Concentrated Animal Feeding Operations
A recent revision to the NPDES permit regulations and effluent limitation guidelines and standards for CAFOs (40 C.F.R. Parts 9, 122, 123, and 412) by the Environmental Protection Agency changed the regulatory requirements for CAFOs under the Clean Water Act. The revised rule established a mandatory duty for all CAFOs to apply for an NPDES permit and to develop and implement a nutrient management plan. Also, the new effluent guidelines established performance expectations for existing and new sources to ensure appropriate storage of manure, as well as expectations for proper land application practices at the CAFO.
A CAFO general permit will provide coverage for discharges of wastewater from CAFOs to waters of the state of Washington. The CAFOs that will be considered during development of one or more general permits include:
• Horses and sheep.
• Dairy cows and cattle.
• Swine, poultry, and veal calves.
We expect to complete the draft version of the general permit(s) and release it for public comment by October 2004. Notification will be provided if there are significant changes to this schedule.
|October 2004||Public notice of draft general permit.|
|November 2004||Public hearings and public comment period.|
|January 2005||Issue final general permit. Request application from new permittees.|
|February 2005||Permit is effective.|
A mailing list will be maintained to inform the public of significant stages in the development of the general permit(s) including notices of draft permit, public hearings, and issuance of the permit. Information will also be posted on the Department of Ecology's web page for the CAFO NPDES general permit at www.ecy.wa.gov/programs/wq/permits/cafo/index.html.
To join the mailing list, to comment on the appropriateness of general permits instead of individual permits, or to provide information on potential dischargers, please contact Diane Dent, Washington Department of Ecology, P.O. Box 47600, Olympia, WA 98504-7600, e-mail email@example.com.
If you have any questions please call Andrew Kolosseus at (360) 407-7543, e-mail firstname.lastname@example.org, or Diane Dent at (360) 407-6616, e-mail email@example.com, or send by postal mail to Department of Ecology, Attention: Andrew Kolosseus, P.O. Box 47600, Olympia, WA 98504-7600.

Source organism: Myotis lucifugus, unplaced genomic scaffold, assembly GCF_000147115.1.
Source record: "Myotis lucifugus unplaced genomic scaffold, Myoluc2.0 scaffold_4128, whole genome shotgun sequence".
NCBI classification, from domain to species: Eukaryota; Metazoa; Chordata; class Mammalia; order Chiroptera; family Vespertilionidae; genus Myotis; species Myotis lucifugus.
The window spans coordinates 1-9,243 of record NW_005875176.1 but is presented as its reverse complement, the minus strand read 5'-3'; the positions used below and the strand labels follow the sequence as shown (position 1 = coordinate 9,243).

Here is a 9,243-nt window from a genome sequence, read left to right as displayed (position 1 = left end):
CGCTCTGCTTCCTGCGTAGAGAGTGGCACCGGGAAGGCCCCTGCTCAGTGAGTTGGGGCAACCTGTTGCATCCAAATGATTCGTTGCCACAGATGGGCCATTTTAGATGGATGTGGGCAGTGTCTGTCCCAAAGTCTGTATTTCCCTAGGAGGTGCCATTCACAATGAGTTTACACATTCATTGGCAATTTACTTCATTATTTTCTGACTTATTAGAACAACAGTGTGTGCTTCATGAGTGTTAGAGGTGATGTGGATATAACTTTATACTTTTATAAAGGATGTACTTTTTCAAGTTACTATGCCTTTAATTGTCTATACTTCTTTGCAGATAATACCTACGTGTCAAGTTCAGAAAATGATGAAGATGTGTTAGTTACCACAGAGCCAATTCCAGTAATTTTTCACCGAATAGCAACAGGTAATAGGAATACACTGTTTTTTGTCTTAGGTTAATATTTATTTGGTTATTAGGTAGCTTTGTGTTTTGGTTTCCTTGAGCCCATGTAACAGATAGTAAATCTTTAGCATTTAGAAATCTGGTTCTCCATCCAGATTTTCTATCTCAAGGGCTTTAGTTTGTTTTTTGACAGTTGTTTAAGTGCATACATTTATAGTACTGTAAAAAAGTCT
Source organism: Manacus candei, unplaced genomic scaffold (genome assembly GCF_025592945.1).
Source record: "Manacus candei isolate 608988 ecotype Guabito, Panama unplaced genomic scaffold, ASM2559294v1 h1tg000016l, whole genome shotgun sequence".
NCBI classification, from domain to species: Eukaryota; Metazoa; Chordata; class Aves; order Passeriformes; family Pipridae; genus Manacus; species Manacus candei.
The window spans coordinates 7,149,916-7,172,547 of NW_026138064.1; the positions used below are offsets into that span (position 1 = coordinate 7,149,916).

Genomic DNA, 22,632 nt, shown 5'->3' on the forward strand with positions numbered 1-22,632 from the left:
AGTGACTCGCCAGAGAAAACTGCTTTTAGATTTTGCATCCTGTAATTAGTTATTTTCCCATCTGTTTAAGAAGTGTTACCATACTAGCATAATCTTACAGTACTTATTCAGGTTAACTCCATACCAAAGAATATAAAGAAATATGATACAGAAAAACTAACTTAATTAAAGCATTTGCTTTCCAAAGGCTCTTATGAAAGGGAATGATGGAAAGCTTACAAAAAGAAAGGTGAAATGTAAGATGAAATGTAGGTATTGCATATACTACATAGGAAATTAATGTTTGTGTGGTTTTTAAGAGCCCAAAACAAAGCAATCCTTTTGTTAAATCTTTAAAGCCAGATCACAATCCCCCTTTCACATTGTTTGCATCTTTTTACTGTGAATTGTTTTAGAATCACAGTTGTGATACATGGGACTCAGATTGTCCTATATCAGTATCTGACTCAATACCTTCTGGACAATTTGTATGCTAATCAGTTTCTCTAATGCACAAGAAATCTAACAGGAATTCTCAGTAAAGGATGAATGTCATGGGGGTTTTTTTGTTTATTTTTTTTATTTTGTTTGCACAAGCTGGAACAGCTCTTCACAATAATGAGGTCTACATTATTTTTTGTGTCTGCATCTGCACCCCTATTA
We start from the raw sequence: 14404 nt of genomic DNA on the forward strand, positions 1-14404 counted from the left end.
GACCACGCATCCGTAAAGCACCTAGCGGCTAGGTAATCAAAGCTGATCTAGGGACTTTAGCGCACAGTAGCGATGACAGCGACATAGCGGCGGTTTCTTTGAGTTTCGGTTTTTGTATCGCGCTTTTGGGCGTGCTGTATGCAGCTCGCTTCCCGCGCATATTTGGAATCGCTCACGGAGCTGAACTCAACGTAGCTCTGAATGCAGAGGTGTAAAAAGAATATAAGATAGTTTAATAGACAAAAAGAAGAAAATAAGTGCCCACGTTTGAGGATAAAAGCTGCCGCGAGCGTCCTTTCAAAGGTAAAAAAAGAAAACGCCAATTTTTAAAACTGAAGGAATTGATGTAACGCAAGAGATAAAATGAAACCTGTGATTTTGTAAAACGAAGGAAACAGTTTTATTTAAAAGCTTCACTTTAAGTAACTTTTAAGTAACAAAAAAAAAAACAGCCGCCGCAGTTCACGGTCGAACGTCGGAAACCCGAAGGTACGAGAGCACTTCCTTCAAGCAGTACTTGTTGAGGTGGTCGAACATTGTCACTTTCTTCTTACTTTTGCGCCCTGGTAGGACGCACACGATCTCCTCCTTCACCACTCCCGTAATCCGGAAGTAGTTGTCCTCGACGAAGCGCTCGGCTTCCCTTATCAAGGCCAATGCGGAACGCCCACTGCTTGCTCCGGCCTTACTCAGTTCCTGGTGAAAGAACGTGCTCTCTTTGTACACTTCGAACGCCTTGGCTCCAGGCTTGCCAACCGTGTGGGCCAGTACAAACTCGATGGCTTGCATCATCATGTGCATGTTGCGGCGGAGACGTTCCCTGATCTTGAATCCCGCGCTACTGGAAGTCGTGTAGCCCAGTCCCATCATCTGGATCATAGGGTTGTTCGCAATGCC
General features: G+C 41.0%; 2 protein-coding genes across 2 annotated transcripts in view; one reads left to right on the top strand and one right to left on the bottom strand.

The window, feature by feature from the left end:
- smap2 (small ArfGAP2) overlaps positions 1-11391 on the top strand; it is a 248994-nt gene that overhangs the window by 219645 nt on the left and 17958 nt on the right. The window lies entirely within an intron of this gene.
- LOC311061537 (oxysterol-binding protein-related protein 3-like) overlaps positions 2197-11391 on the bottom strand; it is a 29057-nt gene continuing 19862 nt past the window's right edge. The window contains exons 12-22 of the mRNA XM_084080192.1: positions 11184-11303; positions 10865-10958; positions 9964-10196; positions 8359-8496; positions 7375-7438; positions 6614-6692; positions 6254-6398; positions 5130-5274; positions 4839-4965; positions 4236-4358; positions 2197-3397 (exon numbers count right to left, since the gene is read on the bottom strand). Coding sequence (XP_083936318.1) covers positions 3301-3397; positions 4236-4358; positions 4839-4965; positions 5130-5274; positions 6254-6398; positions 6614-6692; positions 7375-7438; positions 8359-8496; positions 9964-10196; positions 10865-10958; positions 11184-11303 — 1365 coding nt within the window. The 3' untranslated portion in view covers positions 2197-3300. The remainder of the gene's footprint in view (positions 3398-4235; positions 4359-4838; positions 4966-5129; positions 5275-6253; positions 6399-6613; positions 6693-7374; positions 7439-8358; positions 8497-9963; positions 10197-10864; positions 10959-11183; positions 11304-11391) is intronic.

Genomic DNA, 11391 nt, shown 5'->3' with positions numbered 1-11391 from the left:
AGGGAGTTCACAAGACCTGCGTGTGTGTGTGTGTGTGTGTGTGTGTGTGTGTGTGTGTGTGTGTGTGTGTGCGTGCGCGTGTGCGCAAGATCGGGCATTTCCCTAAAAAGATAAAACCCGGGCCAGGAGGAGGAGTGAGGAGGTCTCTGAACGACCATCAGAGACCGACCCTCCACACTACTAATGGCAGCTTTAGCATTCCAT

IS MY OPERATION A CAFO?
Your operation is a concentrated animal feeding operation (CAFO) if:
• You confine animals for at least 45 days in a 12-month period and
• There's no grass or other vegetation in the confinement area during the normal growing season and
• The operation meets one of the following CAFO definitions:
Your operation is a large CAFO if it has at least:
• 700 mature dairy cows
• 1,000 beef cattle or heifers
• 1,000 veal calves
• 500 horses
• 10,000 sheep or lambs
• 2,500 swine (each 55 lbs or more)
• 10,000 swine (each under 55 lbs)
• 55,000 turkeys
• 5,000 ducks (liquid manure handling systems - like operations with "wet" lots, lots with storage ponds, lots with swimming areas, and operations that flush manure from confinement buildings to lagoons)
• 30,000 ducks (other than liquid manure handling systems)
• 30,000 chickens (liquid manure handling systems - like caged housing where manure is flushed to a lagoon)
• 125,000 chickens except laying hens (other than liquid manure handling systems)
• 82,000 laying hens (other than liquid manure handling systems)
Your operation is a medium CAFO if:
• A human-made ditch or pipe carries manure or wastewater from your operation to surface water, or
• Your animals come into contact with surface water running through the area where they're confined
And your operation has at least:
• 200 mature dairy cows
• 300 beef cattle or heifers
• 300 veal calves
• 150 horses
• 3,000 sheep or lambs
• 750 swine (each 55 lbs or more)
• 3,000 swine (each under 55 lbs)
• 16,500 turkeys
• 1,500 ducks (liquid manure handling systems)
• 10,000 ducks (other than liquid manure handling systems)
• 9,000 chickens (liquid manure handling systems)
• 37,500 chickens except laying hens (other than liquid manure handling systems)
• 25,000 laying hens (other than liquid manure handling systems)
No matter what size your operation is, if it is an animal feeding operation, it may be designated a CAFO. If your operation is a significant contributor of pollutants, you might need a CAFO permit.